Scientists successfully clone monkeys; are humans up next?
NEW YORK (AP):
For the first time, researchers have used the cloning technique that produced Dolly the sheep to create healthy monkeys, bringing science an important step closer to being able to do the same with humans.
Since Dolly's birth in 1996, scientists have cloned nearly two dozen kinds of mammals, including dogs, cats, pigs, cows, and polo ponies, and have also created human embryos with this method. But until now, they have been unable to make babies this way in primates, the category that includes monkeys, apes, and people.
"The barrier of cloning primate species is now overcome," declared Muming Poo of the Chinese Academy of Sciences in Shanghai.
In a paper released yesterday by the journal Cell, he and his colleagues announced that they had successfully created two macaques. The female baby monkeys, about seven and eight weeks old, are named Zhong Zhong and Hua Hua.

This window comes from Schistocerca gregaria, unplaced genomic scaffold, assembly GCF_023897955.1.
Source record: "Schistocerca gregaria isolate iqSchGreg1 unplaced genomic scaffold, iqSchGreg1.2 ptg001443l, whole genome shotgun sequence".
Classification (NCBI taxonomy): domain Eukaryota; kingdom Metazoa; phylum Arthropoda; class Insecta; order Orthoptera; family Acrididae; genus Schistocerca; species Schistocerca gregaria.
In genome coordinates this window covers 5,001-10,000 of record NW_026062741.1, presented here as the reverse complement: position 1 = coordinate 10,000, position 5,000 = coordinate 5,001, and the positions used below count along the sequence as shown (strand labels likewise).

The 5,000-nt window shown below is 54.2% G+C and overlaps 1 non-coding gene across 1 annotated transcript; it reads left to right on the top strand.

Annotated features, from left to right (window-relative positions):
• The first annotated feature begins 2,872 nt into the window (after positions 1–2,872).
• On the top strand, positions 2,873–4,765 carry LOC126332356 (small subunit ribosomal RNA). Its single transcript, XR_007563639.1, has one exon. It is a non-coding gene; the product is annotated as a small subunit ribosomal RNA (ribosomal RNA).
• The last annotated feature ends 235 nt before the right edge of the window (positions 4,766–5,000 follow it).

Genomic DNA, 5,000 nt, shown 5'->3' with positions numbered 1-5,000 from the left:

"It's been a long road," said one scientist who tried and failed to make monkeys and was not involved in the new research, Shoukhrat Mitalipov of Oregon Health & Science University. "Finally, they did it."
Poo said that the feat shows that the cloning of humans is theoretically possible. But he said that his team has no intention of doing that. Mainstream scientists generally oppose making human babies by cloning, and Poo said society would ban it for ethical reasons.